Anyone that has tried Fedora 17 over the last couple of days, might have noticed SELinux going nuts and blocking logins.
systemd had a bug which was causing transitions to break.
The way the system is supposed to work is during boot systemd reads in the policy file on disk and then loads policy into the kernel.
This causes all processes at that are running to be labeled kernel_t.
systemd then reads the label on its image file /sbin/systemd (init_exec_t) and the label that it is currently running as (kernel_t), then it asks the kernel what label would the /sbin/systemd process get if kernel_t executed it. The answer would be init_t, and then systemd is supposed to set the current label to init_t. From that point on all processes started by systemd would transition to their proper domains.
Well just before systemd/Fedora 17 Alpha was about to be released. Systemd changed the location of its executable from /bin/systemd to /usr/lib/systemd/systemd. But they never changed the checking code. We fixed policy to look at the new location and labeled /usr/lib/systemd/systemd correctly, but when systemd checked for the label of /bin/systemd, there was no file and systemd just continued running as kernel_t. Since there are few rules for transitions of kernel_t to any other label, most of the system was labeled as kernel_t. Finally when a user logged in via gdm or login or sshd, they were running as kernel_t and the code transitioned them to abrt_t, one of the few domains kernel_t will transition to.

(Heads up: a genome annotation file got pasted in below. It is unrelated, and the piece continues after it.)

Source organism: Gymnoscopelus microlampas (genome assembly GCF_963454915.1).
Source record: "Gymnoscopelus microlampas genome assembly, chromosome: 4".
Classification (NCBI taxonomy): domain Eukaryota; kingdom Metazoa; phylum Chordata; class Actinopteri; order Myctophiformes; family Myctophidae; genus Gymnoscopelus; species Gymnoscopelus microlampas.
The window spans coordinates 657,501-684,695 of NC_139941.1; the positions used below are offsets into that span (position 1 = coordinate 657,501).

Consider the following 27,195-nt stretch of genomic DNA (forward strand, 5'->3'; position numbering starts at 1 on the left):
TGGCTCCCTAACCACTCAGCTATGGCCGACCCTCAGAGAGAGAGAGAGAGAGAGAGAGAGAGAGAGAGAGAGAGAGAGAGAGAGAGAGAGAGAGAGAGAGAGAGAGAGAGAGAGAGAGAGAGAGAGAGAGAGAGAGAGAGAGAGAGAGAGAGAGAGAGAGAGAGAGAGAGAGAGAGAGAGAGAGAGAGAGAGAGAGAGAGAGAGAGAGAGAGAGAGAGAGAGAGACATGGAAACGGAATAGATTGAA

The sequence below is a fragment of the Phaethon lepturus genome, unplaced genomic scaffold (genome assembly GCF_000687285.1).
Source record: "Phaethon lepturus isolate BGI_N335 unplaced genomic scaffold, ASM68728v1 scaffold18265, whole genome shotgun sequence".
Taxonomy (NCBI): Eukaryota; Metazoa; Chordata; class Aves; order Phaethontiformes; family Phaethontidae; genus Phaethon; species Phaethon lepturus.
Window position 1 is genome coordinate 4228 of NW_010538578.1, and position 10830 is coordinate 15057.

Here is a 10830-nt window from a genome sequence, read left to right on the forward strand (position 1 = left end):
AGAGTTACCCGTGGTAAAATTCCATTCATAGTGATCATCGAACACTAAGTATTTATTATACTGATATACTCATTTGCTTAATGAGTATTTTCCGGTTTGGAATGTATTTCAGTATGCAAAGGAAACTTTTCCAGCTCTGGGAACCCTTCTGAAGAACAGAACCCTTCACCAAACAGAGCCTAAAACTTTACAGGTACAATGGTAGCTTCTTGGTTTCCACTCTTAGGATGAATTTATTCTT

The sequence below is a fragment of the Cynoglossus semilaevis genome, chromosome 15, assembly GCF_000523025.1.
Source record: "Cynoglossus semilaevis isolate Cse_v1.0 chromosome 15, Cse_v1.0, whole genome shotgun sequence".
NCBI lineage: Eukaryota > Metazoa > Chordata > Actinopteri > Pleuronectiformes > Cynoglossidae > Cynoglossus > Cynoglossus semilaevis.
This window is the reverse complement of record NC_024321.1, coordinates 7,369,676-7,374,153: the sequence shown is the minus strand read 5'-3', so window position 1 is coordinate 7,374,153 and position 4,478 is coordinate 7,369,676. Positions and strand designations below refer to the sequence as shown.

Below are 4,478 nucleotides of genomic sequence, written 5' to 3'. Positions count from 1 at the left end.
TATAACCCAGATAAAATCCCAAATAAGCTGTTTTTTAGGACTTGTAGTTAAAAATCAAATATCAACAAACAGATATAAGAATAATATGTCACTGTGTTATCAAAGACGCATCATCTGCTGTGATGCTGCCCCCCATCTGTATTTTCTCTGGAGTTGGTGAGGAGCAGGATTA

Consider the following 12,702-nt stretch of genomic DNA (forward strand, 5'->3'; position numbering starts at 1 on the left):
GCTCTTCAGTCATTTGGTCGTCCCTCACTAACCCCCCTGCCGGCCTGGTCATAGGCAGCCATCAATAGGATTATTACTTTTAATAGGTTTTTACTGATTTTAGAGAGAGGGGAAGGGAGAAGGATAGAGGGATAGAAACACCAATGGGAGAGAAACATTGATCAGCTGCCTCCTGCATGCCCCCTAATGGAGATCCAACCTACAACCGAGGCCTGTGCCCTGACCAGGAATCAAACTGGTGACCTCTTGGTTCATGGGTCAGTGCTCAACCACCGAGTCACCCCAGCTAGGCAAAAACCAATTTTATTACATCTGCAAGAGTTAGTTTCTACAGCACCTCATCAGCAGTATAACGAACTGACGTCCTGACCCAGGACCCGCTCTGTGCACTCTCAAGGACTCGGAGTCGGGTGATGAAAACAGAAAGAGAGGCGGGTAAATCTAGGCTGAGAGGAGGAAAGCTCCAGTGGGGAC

systemd-42-1.fc17 fixes this problem, so if you update to this systemd or later, you should be able to run your system in enforcing mode.
Needless to say, we have been flooded with bug reports...
Dan Walsh's Blog
- SELinux problems on Fedora 17.